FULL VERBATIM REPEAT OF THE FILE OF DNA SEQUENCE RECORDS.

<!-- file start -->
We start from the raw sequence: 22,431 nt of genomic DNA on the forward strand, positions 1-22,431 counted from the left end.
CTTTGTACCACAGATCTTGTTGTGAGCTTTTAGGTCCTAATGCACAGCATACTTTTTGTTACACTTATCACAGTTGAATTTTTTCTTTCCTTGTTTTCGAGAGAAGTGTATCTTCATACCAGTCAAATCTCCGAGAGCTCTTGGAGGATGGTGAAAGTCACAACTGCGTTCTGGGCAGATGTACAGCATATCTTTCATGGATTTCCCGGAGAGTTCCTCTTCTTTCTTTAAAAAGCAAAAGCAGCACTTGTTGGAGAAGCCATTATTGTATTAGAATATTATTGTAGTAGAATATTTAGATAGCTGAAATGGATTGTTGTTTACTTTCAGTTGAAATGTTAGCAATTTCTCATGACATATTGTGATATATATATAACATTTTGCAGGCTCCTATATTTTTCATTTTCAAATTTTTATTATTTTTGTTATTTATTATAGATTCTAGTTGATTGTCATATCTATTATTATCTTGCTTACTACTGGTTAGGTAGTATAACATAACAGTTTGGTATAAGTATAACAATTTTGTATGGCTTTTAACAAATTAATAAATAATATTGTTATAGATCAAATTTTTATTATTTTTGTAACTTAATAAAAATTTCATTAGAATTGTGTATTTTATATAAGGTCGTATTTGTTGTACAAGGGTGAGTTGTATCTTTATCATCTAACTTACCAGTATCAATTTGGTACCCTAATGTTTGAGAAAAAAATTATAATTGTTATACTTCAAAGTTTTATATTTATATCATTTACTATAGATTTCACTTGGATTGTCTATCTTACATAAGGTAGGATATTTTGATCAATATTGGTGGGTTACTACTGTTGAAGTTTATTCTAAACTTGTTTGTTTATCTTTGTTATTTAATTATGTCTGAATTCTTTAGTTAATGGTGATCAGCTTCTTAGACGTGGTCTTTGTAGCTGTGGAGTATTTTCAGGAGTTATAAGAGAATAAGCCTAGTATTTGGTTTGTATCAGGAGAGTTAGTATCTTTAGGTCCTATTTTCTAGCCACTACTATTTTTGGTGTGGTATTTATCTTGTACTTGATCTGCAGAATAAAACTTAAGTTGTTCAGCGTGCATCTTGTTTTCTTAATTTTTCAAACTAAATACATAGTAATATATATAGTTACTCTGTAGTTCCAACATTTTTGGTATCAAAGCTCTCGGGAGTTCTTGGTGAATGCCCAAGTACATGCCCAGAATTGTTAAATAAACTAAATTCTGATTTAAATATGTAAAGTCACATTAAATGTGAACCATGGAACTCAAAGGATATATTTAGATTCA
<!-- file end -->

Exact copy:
We start from the raw sequence: 22,431 nt of genomic DNA on the forward strand, positions 1-22,431 counted from the left end.
CTTTGTACCACAGATCTTGTTGTGAGCTTTTAGGTCCTAATGCACAGCATACTTTTTGTTACACTTATCACAGTTGAATTTTTTCTTTCCTTGTTTTCGAGAGAAGTGTATCTTCATACCAGTCAAATCTCCGAGAGCTCTTGGAGGATGGTGAAAGTCACAACTGCGTTCTGGGCAGATGTACAGCATATCTTTCATGGATTTCCCGGAGAGTTCCTCTTCTTTCTTTAAAAAGCAAAAGCAGCACTTGTTGGAGAAGCCATTATTGTATTAGAATATTATTGTAGTAGAATATTTAGATAGCTGAAATGGATTGTTGTTTACTTTCAGTTGAAATGTTAGCAATTTCTCATGACATATTGTGATATATATATAACATTTTGCAGGCTCCTATATTTTTCATTTTCAAATTTTTATTATTTTTGTTATTTATTATAGATTCTAGTTGATTGTCATATCTATTATTATCTTGCTTACTACTGGTTAGGTAGTATAACATAACAGTTTGGTATAAGTATAACAATTTTGTATGGCTTTTAACAAATTAATAAATAATATTGTTATAGATCAAATTTTTATTATTTTTGTAACTTAATAAAAATTTCATTAGAATTGTGTATTTTATATAAGGTCGTATTTGTTGTACAAGGGTGAGTTGTATCTTTATCATCTAACTTACCAGTATCAATTTGGTACCCTAATGTTTGAGAAAAAAATTATAATTGTTATACTTCAAAGTTTTATATTTATATCATTTACTATAGATTTCACTTGGATTGTCTATCTTACATAAGGTAGGATATTTTGATCAATATTGGTGGGTTACTACTGTTGAAGTTTATTCTAAACTTGTTTGTTTATCTTTGTTATTTAATTATGTCTGAATTCTTTAGTTAATGGTGATCAGCTTCTTAGACGTGGTCTTTGTAGCTGTGGAGTATTTTCAGGAGTTATAAGAGAATAAGCCTAGTATTTGGTTTGTATCAGGAGAGTTAGTATCTTTAGGTCCTATTTTCTAGCCACTACTATTTTTGGTGTGGTATTTATCTTGTACTTGATCTGCAGAATAAAACTTAAGTTGTTCAGCGTGCATCTTGTTTTCTTAATTTTTCAAACTAAATACATAGTAATATATATAGTTACTCTGTAGTTCCAACATTTTTGGTATCAAAGCTCTCGGGAGTTCTTGGTGAATGCCCAAGTACATGCCCAGAATTGTTAAATAAACTAAATTCTGATTTAAATATGTAAAGTCACATTAAATGTGAACCATGGAACTCAAAGGATATATTTAGATTCA